LHSS Identifies Best Practices for Building Out Ukraine’s Telemedicine System

Promising models from other countries point the way

LHSS Project
4 min readJun 23, 2023
A Ukrainian health care provider uses a cell phone to provide telemedicine services. (This image has been blurred to protect the identity of the individual depicted.)

By Benjamin Dunbar and Vitaliy Karanda

Having proven invaluable in helping Ukrainians access health care throughout the Russian invasion, telemedicine is poised to play an integral role in health care delivery in Ukraine after the war ends. Indeed, the Ukrainian government had already begun working with the USAID Local Health System Sustainability Project (LHSS) to enhance the country’s telemedicine system before the war began.

Before the war, a key challenge was the lack of a common vision among stakeholders for telemedicine development and implementation. To address this, LHSS convened an Interagency Working Group to produce a unified strategy and implementation plan.

To ensure the working group’s decisions were based in evidence and the latest information, LHSS produced a landscape assessment describing the status of telemedicine in Ukraine (Telemedicine Landscape Assessment) and reviewed international best practices surrounding telemedicine (International Review of Best Practices). In combination, these studies showed where action is needed to steer telemedicine development in Ukraine towards best practices and greater efficacy. From this, LHSS was able to develop targeted recommendations for the Government of Ukraine.

Identifying challenges, finding solutions

The landscape assessment revealed that one persistent obstacle to telemedicine development in Ukraine was that doctors, nurses, and hospital administrators were unsure of who was responsible for what aspects of telemedicine. For example, when surveyed, health care providers were unsure which government institutions were responsible for maintaining equipment, storing data, issuing regulations, or even funding telemedicine services.

The best practices review offered some useful lessons. In the UK, the National Health Service developed a comprehensive telemedicine strategy detailing the agencies involved in telemedicine and their responsibilities. The NHS also ran communication campaigns to inform providers of changes to the telemedicine system.

LHSS work in Ukraine mirrors the UK’s promising model. With LHSS support, the Interagency Working Group on telemedicine has produced a strategy and implementation plan to guide telemedicine development. Additionally, LHSS has recommended campaigns to inform Ukrainian health care providers of changes to the telemedicine system.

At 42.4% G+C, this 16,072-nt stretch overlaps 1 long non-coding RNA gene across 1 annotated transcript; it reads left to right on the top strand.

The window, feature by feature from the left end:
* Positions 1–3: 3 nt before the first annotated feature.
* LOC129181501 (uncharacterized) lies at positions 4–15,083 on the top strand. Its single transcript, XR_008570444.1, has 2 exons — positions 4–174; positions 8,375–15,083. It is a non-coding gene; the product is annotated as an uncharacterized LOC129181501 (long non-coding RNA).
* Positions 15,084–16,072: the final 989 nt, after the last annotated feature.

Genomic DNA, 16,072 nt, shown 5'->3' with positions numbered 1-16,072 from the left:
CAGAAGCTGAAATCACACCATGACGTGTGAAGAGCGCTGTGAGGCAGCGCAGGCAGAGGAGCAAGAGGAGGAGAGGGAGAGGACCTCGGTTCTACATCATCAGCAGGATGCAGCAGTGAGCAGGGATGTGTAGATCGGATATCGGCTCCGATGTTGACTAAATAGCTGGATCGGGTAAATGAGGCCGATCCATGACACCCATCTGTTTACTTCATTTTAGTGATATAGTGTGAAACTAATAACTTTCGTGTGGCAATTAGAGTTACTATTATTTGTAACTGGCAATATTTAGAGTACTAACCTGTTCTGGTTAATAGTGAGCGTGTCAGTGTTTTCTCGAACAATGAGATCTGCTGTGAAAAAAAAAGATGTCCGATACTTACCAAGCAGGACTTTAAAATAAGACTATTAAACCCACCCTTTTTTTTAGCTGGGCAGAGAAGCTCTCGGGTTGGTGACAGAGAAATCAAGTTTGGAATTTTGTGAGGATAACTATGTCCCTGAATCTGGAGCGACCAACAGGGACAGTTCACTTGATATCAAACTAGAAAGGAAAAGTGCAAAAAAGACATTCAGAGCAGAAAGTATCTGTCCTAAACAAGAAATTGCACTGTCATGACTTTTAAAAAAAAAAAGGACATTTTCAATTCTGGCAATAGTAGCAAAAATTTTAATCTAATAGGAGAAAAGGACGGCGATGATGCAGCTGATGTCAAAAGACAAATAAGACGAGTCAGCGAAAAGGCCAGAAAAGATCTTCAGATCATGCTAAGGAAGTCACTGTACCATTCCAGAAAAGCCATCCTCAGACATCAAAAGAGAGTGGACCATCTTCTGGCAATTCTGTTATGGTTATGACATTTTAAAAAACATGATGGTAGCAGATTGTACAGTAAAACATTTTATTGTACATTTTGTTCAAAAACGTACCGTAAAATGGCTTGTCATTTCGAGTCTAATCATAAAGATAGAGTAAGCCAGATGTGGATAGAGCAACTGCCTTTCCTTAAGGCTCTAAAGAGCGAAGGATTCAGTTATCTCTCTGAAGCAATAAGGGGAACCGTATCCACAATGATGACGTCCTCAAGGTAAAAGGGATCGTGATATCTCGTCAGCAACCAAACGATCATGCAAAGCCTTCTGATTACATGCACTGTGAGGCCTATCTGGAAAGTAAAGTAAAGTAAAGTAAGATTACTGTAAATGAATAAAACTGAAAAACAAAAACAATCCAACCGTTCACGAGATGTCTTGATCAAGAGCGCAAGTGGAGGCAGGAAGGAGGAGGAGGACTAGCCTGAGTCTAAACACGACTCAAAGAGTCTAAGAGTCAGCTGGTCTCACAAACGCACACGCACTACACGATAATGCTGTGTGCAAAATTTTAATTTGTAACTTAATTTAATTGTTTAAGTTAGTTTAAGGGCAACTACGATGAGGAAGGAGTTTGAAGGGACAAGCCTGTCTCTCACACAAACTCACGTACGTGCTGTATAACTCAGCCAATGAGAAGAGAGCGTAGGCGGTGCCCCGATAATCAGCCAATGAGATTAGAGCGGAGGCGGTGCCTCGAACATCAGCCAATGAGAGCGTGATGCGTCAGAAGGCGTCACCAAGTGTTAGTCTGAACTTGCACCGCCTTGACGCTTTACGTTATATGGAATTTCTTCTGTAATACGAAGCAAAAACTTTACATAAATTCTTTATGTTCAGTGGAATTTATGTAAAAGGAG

The landscape assessment also examined human resources issues. It found that Ukrainian medical workers reported that they had not received training on provision of telemedicine services. As a result, many said they lacked the skills to provide services via telemedicine.

Again, the International Review of Best Practices offered promising models. In the United States, a consortium of telehealth resource centers provides free education to practicing health care providers. Likewise, Lithuania and Croatia are both working to integrate telemedicine in their medical training curriculums.

To build up telemedicine skills, LHSS has created training videos, hosted training sessions, and provided 24/7 support to Ukrainian health care providers on effectively using donated telemedicine technologies. As of March 2023, more than 1,000 medical workers in nearly 300 health facilities had participated in the training. LHSS now recommends expanding trainings beyond LHSS-supported facilities to all practicing health care workers and incorporating telemedicine into the standard medical education curriculum.

Interoperability is key

A third important barrier revealed in the landscape assessment was the lack of interoperability of telemedicine equipment with medical information systems (MISs) and the central eHealth database. Because the devices cannot communicate with various MISs and the eHealth database, the results of telemedicine services available in one health care facility are not accessible for further examination by medical specialists at another facility. Lack of compatibility has also led to hospitals being unable to communicate with one another when a patient is transferred.

In the best practices review, Sweden and Lithuania stood out for their attention to interoperability. Both countries have established a single eHealth platform with an associated patient portal, guaranteeing compatibility across infrastructure. Likewise, the UK uses a universal patient app, while Spain has a personal health card that facilitates access to patient data.

LHSS is helping design the infrastructure to enable the integration of telemedicine services with Ukraine’s existing centralized eHealth information system. LHSS recommends that the Ukrainian government continue to consider interoperability and compatibility as it builds out its telemedicine infrastructure both during the war and in the reconstruction period to follow.

About the authors:

Benjamin Dunbar is a project management analyst on the LHSS Project.

Vitaliy Karanda is chief of party for the LHSS Project in Ukraine.



LHSS Project

USAID’s Local Health System Sustainability Project helps countries achieve sustainable, self-financed health systems that offer quality health care for all.